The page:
Featured Research

from universities, journals, and other organizations

Report Says Hot Steam Dramatically Increases Ginseng's Potency

Date:
December 4, 2000
Source:
American Chemical Society
Summary:
Steaming ginseng at higher temperatures can boost its potency dramatically, according to research reported in the current (November 21) issue of the Journal of Natural Products, a peer-reviewed journal of the American Chemical Society.

Steaming ginseng at higher temperatures can boost its potency dramatically, according to research reported in the current (November 21) issue of the Journal of Natural Products, a peer-reviewed journal of the American Chemical Society, the world's largest scientific society.

Ginseng root has been used mostly in Asian cultures for centuries to enhance physical and mental vitality. The nutritional supplement in recent years has become widely available in world markets - either dried, or steamed at standard boiling temperatures of 100 degrees Celsius (212 Fahrenheit) - for use as an antioxidant and blood thinner.

Steaming for approximately three hours at 120 degrees Celsius (248 Fahrenheit) can multiply the herb's antioxidant qualities by eight times and its ability to relax blood vessels by up to 32 times, according to researcher Jeong Hill Park of Seoul National University in Korea.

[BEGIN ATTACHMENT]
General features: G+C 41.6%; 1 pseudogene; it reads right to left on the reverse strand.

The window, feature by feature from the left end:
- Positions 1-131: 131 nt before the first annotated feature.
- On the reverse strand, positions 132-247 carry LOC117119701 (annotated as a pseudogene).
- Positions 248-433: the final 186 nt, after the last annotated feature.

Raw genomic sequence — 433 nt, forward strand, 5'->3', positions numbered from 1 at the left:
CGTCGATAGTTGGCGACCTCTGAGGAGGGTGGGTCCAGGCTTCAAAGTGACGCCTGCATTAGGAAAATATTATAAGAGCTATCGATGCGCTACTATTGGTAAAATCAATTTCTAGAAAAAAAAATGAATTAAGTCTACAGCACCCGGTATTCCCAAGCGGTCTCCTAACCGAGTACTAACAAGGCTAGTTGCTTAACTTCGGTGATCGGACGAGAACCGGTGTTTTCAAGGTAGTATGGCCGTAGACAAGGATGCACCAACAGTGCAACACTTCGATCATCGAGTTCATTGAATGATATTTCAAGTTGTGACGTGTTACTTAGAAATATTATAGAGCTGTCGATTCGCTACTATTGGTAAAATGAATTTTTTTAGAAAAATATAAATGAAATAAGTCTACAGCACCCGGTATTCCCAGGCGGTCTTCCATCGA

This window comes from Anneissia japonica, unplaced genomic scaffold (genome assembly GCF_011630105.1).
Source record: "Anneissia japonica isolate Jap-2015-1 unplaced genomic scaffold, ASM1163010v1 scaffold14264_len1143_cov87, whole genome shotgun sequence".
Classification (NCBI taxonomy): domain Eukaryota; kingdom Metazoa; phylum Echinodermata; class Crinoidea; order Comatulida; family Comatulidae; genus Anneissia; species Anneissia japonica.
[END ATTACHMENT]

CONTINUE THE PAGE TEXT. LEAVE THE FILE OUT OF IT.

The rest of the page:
The hotter steam produced an optimal amount of biological activity from the same ginseng used in normal supplements, Park found. The higher temperature amplifies certain ginsenosides - the ingredient believed responsible for ginseng's sought-after qualities - and generates others not normally found in dried versions of the root, Park said.

"This very simple steaming can significantly increase the biological activities of ginseng," Park said. "I believe we can develop more potent health foods or related products using this process."

Such high temperature steaming would be part of the manufacturing process of "sun ginseng," named after the dark purple color achieved from the heat, Park said. The additional heating above normal boiling temperature requires applying pressure to the water. This cannot be done without special equipment, he said.

Ginseng steamed at boiling temperatures is known as "red ginseng" because of the coloration it assumes.

Park reported no negative side effects from the higher concentration levels produced by the hotter steaming. As a food supplement, ginseng does not require extensive clinical trials in the United States. But those taking anti-inflammatory or blood thinning drugs should be alert to possible interactions, according to health sources.


Story Source:

The above story is based on materials provided by American Chemical Society. Note: Materials may be edited for content and length.


Cite This Page:

American Chemical Society. "Report Says Hot Steam Dramatically Increases Ginseng's Potency." ScienceDaily. ScienceDaily, 4 December 2000. <www.sciencedaily.com/releases/2000/11/001130074250.htm>.
American Chemical Society. (2000, December 4). Report Says Hot Steam Dramatically Increases Ginseng's Potency. ScienceDaily. Retrieved July 22, 2014 from www.sciencedaily.com/releases/2000/11/001130074250.htm